For several years now, I’ve been emotionally leashed to the fate of a character from the brilliant graphic novel Saga. He got his own post here a few months back: Ghüs, the tiny harp seal-man who farms walrus-like cattle on the planet Quietus.
This character makes me feel EMOTIONS. The strongest of these is FEAR. He is too small, adorable, and good-hearted to survive among the killers in this war-torn universe. But there he is, offering friendly homespun wisdom while dressed in overalls or (if at night) footie pajamas.
Sigh. Ghüs is good comic relief, but I think Staples and Vaughn (his creators) put him there to make us fear. Sci-fi and fantasy are rife with similar archetypes, adorable creatures hopelessly outmatched by circumstance.
R2D2 is the most famous. Cute, friendly, makes lots of beeping sounds, mostly helpless. We often fear for him, watching as he rolls through battlefields, barely dodging laser blasts. C3p0 is also helpless, but somehow it’s R2 that gets our sympathies.
He takes a lot of abuse. Shot multiple times, dropped on his head, drowned in a swamp. Star Wars wasn’t scary to me as a kid, but the tensest moments were those when R2 was in danger. Why the hell wasn’t he shielded in the back of the X-wing? Even some cardboard padding would have helped.
BB-8 fills the role in the new films. He-she-it may be even cuter than R2. Did you feel a rush of sympathy when BB-8 was stuck in that net, captured by the junk scavenger?
Mogwai from Gremlins fits in this category, too. Watching him tremble and cower in the corner while the monsters go nuts? Gold.
Bubo from Clash of the Titans is perhaps my earliest memory of the cute creature sidekick. Following that, maybe Fizzgig from The Dark Crystal.
Even Raiders of the Lost Ark had a cute monkey for 20-30 minutes before it sampled the “bad dates.”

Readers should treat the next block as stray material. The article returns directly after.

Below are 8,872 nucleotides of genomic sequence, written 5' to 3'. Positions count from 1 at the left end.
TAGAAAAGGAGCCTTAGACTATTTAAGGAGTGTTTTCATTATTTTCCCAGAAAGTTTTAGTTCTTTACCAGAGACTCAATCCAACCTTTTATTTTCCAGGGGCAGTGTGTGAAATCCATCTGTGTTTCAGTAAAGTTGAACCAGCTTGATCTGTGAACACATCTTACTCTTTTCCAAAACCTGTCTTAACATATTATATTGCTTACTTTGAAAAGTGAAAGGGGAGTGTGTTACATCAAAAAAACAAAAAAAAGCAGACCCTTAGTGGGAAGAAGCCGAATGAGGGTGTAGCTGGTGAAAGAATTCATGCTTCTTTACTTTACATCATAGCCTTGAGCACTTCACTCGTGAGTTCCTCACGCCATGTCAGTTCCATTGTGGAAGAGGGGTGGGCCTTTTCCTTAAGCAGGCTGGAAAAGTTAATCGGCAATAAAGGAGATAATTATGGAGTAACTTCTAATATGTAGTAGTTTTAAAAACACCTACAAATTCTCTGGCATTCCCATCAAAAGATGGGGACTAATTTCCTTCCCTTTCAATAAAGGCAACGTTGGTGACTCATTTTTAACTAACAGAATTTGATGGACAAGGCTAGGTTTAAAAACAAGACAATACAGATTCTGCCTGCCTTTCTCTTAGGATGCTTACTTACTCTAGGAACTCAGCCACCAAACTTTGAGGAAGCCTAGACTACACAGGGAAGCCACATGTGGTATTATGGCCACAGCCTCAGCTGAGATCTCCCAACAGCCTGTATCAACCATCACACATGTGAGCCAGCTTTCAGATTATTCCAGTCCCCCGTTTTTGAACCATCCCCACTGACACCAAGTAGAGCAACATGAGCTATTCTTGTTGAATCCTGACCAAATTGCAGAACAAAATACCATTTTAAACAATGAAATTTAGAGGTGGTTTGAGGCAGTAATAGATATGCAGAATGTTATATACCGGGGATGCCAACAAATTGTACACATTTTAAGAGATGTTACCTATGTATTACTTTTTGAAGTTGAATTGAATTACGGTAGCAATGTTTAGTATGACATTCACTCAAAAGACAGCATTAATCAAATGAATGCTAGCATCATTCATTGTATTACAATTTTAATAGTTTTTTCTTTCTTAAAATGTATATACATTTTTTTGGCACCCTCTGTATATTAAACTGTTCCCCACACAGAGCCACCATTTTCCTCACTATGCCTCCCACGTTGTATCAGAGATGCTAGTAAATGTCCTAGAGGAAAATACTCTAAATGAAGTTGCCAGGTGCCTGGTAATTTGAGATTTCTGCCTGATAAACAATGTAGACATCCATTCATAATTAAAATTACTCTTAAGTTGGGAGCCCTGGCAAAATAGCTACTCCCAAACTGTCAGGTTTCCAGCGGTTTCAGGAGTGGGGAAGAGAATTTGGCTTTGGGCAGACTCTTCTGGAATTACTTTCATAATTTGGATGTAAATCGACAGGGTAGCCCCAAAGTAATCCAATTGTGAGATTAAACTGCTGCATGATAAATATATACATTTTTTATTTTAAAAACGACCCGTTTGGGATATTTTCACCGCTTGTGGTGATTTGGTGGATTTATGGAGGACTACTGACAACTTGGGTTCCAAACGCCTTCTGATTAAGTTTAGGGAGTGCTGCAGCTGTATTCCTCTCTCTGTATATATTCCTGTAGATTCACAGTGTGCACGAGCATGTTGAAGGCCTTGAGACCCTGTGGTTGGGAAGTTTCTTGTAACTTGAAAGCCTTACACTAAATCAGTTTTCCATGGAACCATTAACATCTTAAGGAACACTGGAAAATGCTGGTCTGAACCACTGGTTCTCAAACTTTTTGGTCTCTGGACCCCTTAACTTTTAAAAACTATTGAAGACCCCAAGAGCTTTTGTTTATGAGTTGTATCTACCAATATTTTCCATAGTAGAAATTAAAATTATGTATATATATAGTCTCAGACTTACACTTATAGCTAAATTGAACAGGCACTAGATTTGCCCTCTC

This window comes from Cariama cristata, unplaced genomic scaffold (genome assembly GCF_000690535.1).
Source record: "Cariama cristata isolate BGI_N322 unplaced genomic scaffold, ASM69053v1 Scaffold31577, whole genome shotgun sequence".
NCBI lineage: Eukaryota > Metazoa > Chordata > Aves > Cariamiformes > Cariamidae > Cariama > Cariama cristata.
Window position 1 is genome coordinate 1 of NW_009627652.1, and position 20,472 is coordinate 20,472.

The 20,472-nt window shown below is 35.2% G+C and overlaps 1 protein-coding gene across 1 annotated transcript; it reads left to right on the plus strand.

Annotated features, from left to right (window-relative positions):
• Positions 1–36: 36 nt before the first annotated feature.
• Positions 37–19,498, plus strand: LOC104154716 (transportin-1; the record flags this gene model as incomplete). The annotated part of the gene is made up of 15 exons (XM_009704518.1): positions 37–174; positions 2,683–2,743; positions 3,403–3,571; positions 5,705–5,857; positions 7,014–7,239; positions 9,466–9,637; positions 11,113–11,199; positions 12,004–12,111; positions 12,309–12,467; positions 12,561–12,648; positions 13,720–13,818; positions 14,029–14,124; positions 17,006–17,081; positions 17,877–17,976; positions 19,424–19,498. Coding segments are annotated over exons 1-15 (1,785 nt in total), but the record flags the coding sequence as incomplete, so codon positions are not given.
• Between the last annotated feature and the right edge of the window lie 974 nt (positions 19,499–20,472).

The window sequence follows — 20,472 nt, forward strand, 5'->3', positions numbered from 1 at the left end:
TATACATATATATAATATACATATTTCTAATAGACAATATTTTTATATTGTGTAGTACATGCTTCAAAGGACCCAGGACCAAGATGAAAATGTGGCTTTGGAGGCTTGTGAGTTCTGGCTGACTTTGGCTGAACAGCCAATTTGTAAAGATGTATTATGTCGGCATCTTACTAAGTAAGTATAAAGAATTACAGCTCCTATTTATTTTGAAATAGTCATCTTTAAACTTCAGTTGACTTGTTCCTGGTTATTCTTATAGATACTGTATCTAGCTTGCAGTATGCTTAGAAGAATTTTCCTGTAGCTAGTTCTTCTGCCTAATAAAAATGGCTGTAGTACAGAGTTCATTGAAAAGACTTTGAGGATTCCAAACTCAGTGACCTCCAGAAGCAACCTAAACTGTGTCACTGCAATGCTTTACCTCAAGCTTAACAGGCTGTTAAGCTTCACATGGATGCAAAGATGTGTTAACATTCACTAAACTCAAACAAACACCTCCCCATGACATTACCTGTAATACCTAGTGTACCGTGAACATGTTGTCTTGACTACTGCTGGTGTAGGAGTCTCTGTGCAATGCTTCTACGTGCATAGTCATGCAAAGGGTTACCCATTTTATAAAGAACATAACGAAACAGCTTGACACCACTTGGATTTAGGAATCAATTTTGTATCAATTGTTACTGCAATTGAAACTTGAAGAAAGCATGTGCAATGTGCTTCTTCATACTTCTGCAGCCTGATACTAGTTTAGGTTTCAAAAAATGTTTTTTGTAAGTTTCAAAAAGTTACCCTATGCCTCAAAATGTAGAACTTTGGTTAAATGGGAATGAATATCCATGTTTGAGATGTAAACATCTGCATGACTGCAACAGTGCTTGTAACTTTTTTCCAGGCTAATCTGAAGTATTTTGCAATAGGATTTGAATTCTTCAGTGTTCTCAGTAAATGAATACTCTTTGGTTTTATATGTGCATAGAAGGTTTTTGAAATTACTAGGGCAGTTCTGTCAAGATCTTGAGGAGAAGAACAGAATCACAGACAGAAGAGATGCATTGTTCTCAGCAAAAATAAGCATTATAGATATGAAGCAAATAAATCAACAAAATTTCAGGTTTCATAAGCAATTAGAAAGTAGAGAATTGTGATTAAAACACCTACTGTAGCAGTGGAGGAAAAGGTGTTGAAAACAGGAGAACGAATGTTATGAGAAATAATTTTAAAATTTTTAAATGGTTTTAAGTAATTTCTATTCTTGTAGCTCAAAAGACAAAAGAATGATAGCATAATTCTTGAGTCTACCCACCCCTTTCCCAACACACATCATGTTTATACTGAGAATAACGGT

So why do these adorable creatures show up at all? Is it just for the kids? Certainly not in the case of Ghüs—no child should be reading Saga. I’m not even sure I’m old enough to be reading Saga, and I remember both Roosevelt administrations (well, the Ken Burns documentary).
Part of the reason is comic relief, though it’s not always successful (see: Bubo). Storytellers also use them to expand the spectrum of characters. If you are making a war or horror film, having an adorable beast allows some tonal complexity. It can even amplify the darker aspects of your story; if you make a war film and all your characters are tough as nails, the war itself may not seem as brutal. Ghüs definitely serves this purpose in Saga.
These characters also activate our nurturing instincts. Most of the ones I’ve mentioned act as analogs for children or pets (and sometimes are literal pets).
But maybe I’m overthinking this. It could be as simple as “people like cute things, here’s a cute thing, enjoy!”
The last I saw of Ghüs (spoilers for Saga, I guess), he was unconscious after defending Friendo (his walrus-cow) from a bounty hunter. I haven’t read past this point, but I’m hoping the little guy gets a happy ending.
Do you find any value in these characters? Have a favorite? Or do they annoy you? Maybe all of the above, depending on quantity. Those Ewoks spark a lot of conflicting emotions…
Have a good week, all. I’ve fulfilled my “cute” quota.
* Ghüs lives on the planet “Quietus,” a lovely pastoral world full of adorable creatures. But this is not the first time I encountered the name, which has far darker connotations for me. Nothing in all science fiction ever disturbed me more than the “Quietus” from the movie Children of Men—a commercial suicide kit available to any citizen who wants to punch out early from the collapsing civilization.